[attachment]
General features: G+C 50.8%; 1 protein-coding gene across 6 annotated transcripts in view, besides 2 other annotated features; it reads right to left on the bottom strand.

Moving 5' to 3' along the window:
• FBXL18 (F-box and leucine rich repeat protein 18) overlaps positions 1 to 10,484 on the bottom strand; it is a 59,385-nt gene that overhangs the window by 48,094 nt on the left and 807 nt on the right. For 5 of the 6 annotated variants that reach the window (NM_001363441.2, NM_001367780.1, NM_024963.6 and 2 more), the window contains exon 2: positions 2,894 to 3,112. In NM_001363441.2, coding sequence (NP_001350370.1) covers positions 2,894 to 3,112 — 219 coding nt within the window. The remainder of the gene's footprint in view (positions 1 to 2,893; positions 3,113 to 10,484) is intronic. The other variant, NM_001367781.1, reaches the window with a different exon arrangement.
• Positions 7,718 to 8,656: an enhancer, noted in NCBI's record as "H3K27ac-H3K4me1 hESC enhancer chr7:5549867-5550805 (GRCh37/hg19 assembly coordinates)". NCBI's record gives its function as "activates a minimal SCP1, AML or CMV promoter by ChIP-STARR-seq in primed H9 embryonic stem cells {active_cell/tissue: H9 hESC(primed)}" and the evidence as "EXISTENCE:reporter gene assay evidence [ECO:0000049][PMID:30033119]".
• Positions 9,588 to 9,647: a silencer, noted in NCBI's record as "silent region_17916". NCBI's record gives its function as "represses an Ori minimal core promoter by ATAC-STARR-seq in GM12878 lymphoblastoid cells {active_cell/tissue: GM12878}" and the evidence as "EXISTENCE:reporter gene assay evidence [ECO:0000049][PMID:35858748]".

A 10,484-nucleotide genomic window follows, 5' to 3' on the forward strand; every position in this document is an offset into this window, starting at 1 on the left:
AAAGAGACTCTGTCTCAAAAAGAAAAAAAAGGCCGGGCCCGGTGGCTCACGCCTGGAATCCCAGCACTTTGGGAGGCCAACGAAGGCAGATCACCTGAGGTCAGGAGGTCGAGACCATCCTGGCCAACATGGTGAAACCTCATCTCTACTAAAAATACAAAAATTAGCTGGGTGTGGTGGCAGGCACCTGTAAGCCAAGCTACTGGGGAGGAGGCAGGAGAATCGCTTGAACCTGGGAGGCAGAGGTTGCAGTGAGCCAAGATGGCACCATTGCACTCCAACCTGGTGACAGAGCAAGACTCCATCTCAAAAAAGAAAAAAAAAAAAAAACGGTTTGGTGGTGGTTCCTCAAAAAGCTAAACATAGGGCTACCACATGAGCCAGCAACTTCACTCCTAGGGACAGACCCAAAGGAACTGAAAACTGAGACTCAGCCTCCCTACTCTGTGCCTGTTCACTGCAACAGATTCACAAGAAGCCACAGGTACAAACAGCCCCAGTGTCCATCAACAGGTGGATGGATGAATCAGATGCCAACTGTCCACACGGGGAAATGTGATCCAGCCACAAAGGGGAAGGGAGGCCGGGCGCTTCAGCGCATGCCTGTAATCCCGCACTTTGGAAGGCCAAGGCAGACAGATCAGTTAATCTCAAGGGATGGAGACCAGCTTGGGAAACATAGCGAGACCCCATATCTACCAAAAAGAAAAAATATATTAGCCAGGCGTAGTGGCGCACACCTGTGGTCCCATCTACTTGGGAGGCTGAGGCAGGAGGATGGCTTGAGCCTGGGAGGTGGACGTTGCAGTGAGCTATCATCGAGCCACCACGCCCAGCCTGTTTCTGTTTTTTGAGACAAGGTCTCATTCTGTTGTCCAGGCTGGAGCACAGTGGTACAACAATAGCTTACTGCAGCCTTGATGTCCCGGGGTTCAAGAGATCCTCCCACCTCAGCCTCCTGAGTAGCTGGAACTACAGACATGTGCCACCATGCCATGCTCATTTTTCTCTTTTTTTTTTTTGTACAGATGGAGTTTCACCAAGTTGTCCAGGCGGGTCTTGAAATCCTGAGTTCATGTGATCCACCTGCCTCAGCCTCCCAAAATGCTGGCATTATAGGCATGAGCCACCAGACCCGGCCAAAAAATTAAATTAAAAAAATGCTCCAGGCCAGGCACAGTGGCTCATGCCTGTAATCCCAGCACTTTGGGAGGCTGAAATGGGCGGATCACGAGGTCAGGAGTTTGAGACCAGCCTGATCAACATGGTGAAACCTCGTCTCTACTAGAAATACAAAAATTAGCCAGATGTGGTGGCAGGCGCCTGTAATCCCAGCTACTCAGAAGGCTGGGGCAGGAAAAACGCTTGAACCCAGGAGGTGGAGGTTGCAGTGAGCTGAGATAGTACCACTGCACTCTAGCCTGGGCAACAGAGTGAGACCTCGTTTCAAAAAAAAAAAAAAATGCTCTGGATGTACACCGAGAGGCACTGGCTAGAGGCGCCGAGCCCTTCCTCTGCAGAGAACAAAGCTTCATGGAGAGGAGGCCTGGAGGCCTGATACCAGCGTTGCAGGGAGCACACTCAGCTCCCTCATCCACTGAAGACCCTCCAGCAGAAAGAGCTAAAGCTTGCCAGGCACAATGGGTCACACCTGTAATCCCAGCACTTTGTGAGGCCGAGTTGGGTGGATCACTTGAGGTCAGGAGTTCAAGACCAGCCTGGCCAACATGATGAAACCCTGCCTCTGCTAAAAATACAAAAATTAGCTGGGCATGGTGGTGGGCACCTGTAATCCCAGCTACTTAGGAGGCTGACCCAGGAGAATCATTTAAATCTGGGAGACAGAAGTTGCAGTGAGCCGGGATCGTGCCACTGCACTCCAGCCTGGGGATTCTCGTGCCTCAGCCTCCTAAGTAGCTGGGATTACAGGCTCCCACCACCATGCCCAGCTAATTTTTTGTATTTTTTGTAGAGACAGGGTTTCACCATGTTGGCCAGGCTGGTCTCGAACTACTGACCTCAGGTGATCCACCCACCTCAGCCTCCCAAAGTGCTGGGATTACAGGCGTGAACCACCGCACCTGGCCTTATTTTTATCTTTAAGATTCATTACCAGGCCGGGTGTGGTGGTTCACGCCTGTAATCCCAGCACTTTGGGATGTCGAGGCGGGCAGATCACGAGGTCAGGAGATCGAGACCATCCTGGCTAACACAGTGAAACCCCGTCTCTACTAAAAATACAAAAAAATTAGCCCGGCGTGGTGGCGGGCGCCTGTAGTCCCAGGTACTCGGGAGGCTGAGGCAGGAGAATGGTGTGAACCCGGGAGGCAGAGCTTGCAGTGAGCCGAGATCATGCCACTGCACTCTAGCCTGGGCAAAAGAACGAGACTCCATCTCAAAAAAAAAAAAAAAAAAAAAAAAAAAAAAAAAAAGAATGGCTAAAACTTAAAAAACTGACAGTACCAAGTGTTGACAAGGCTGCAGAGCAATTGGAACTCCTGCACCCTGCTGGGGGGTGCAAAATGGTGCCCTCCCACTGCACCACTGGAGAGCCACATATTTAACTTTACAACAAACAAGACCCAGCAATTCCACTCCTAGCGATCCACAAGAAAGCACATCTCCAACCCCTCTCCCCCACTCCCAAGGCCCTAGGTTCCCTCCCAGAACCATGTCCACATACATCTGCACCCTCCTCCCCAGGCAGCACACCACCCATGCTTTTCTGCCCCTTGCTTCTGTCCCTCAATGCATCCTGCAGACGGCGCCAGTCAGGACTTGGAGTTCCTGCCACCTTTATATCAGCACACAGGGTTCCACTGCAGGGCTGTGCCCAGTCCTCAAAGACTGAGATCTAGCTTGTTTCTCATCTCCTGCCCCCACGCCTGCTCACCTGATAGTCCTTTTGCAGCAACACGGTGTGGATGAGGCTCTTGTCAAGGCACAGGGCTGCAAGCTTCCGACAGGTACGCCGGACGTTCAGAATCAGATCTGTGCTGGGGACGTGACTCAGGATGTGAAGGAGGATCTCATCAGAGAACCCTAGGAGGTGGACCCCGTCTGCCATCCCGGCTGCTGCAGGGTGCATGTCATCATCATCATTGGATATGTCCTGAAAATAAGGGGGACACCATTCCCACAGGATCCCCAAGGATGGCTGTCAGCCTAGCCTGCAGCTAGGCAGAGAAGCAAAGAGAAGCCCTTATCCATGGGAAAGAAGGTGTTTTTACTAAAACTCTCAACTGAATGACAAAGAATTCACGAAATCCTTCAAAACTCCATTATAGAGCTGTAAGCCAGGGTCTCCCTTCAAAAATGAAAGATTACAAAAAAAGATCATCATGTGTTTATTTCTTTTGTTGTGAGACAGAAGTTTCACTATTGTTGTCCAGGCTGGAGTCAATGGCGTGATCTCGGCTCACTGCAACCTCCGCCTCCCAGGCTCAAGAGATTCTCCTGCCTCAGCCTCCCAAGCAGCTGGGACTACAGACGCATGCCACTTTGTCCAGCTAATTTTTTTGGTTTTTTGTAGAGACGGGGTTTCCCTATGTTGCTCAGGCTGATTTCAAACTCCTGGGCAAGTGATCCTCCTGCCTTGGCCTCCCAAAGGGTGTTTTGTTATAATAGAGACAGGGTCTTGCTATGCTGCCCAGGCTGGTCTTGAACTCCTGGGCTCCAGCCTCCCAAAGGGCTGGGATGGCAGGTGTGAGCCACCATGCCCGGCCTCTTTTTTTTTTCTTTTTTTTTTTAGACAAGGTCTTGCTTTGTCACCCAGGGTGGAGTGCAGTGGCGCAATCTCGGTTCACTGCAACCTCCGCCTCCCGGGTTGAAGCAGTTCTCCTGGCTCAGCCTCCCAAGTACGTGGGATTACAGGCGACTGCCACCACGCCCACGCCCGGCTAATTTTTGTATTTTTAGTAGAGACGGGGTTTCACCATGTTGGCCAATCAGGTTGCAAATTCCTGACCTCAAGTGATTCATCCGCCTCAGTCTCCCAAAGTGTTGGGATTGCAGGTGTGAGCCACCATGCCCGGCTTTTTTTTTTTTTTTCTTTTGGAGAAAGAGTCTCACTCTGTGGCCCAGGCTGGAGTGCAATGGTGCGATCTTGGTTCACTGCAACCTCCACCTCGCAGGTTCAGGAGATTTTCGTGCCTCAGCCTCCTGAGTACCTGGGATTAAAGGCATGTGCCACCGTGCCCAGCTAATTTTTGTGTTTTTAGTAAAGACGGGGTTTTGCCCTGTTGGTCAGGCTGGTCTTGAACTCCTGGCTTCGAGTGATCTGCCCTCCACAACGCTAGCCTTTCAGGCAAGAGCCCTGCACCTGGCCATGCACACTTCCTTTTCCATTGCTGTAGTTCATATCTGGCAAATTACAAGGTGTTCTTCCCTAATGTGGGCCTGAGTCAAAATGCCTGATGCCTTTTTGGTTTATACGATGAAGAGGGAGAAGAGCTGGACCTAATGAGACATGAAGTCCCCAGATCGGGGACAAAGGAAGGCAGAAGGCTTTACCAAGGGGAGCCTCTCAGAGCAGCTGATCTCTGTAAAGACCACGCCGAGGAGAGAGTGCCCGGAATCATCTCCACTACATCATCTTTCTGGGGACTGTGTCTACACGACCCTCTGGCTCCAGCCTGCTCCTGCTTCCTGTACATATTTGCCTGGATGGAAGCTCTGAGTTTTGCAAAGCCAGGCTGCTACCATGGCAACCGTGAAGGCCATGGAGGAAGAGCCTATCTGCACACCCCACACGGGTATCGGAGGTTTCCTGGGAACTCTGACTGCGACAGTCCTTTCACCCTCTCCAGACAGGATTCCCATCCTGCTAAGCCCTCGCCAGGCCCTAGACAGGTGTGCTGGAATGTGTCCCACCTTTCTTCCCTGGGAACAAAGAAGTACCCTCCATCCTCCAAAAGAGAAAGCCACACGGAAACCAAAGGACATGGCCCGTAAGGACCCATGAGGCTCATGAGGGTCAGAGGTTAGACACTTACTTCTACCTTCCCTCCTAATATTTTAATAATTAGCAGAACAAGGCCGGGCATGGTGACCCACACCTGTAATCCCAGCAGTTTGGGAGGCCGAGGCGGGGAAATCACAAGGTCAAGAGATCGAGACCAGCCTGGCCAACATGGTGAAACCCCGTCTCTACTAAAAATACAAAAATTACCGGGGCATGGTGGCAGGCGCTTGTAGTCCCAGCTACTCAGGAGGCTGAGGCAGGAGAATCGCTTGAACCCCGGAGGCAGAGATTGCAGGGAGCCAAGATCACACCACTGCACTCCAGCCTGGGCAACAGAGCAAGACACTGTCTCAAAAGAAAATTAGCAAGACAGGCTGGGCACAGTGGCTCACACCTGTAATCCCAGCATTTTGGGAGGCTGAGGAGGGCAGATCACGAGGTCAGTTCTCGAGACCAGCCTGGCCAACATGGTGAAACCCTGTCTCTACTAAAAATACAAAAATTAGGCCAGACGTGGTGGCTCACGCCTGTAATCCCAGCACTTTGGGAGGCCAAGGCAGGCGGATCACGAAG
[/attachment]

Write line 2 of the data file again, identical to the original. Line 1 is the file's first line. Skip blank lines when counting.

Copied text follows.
Moving 5' to 3' along the window: